SC asks why LNG is not being considered in cess

Adjourns hearing of Gas Infrastructure Development Cess case until today

​ Our Correspondent February 10, 2020
The Supreme Court of Pakistan. PHOTO: AFP

ISLAMABAD: The Supreme Court has asked why liquefied natural gas (LNG) is not being considered in the cess when it is being transported through ships and terminals have been established in this regard.

A three-member apex court bench, headed by Justice Mushir Alam and comprising Justice Faisal Arab and Justice Mansoor Ali Shah, on Monday heard the Gas Infrastructure Development Cess (GIDC) case.

During the course of proceedings, Advocate Makhdoom Ali Khan, counsel for a private company, continued arguments from SC Karachi Registry through video link and stated that the government imposed GIDC for completion of different gas projects.

Advocate Ali said that the purpose for which money was collected was not used for it, adding that the government had collected Rs295 billion and spent only Rs487 million from it.

He said the government did not spend a single penny on LNG from the cess fund. “Two private companies have set up LNG terminals,” he added.

He said that the Iran-Pakistan gas pipeline project had been stopped due to the US sanctions while Pakistan had already paid its share in the TAPI project.

Justice Shah asked could Pakistan not start its own beneficial project despite the US sanctions.

Justice Arab asked the counsel to inform the court that whether it was a tax or cess.

Supreme Court orders removal of SBCA DG

Advocate Ali said that in his view this was not a tax.
Justice Arab said don’t the industries want gas that they are opposing paying cess.

The bench adjourned the proceedings until Tuesday (today).

In August last year, President Arif Alvi promulgated the Gas Infrastructure Development Cess (Amendment) Ordinance 2019 to waive half of the outstanding liabilities — amounting to Rs208 billion — of fertiliser, textile, power generation and compressed natural gas (CNG) sectors in addition to writing off late payment surcharge for the past seven years.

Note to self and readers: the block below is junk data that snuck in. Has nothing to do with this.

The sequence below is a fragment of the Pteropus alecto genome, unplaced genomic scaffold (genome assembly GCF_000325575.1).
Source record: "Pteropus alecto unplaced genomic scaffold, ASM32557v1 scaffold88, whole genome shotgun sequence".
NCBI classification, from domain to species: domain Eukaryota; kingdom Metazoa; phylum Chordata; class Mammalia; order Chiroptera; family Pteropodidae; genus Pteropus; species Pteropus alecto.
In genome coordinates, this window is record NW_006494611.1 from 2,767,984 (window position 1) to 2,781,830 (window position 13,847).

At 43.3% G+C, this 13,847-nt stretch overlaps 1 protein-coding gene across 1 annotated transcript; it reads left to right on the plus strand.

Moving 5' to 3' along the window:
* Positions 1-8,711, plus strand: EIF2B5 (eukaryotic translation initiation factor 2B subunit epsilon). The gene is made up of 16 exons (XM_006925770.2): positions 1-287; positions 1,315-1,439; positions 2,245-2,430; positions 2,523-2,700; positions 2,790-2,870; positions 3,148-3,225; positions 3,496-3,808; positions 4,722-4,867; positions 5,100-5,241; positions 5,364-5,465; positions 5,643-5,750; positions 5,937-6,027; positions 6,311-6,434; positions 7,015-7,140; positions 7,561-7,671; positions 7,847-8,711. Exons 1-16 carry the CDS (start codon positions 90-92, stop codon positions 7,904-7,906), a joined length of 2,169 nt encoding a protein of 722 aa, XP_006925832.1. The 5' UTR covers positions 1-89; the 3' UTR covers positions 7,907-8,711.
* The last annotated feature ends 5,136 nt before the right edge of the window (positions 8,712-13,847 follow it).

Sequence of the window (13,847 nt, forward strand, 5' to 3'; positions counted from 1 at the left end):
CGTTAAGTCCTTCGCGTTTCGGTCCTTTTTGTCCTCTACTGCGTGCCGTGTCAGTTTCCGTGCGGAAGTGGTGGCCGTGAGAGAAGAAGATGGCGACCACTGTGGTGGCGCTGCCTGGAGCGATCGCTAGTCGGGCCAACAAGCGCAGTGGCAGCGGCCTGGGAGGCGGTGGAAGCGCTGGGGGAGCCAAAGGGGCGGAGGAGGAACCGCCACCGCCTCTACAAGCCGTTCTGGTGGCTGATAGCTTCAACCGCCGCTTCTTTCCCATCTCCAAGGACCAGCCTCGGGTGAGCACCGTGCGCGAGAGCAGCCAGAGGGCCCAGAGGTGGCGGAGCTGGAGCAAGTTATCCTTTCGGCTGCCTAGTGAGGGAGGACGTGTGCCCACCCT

Through the presidential ordinance, the federal government also reduced GIDC rates by up to 75%.

However, the government — amid harsh criticism by various circles — withdrew the GIDC ordinance within days of its promulgation.
It then approached the apex court through the attorney general for Pakistan requesting it for an early hearing of the GIDC case.

According to a PM Office statement, the ordinance was issued with a view to recover 50% of the stuck revenue by way of an out-of-court settlement after consultation with the industry.

The GIDC was levied in 2011 by the then federal government by enacting the GIDC Act 2011.

Its objective was to gather funds for different energy projects, including the Iran-Pakistan gas pipeline project, the Turkmenistan-Afghanistan-Pakistan-India (Tapi) pipeline project, the LNG import project and the LPG supply enhancement project.

The GIDC was declared unconstitutional by the Peshawar High Court (PHC) on June 13, 2013, and the judgment was also upheld by the Supreme Court on Aug 22, 2014.

Later, the Pakistan Muslim League-Nawaz (PML-N) government brought a new legislation on the issue in 2015. It was also challenged in the PHC and the SHC.

In 2016, the SHC while exercising civil suit jurisdiction declared the GIDC as ultra vires of the Constitution but in May 2017, the PHC held that GIDC was legal.

Meanwhile, the aggrieved companies approached the SC against the PHC order.

In August, 2017, a three-judge bench of apex court led by former chief justice Mian Saqib Nisar took up the matter wherein renowned lawyer Khalid Anwar appeared before the court. The SC granted leave to appeal against the PHC verdict.


Replying to X

Comments are moderated and generally will be posted if they are on-topic and not abusive.

For more information, please see our Comments FAQ


Most Read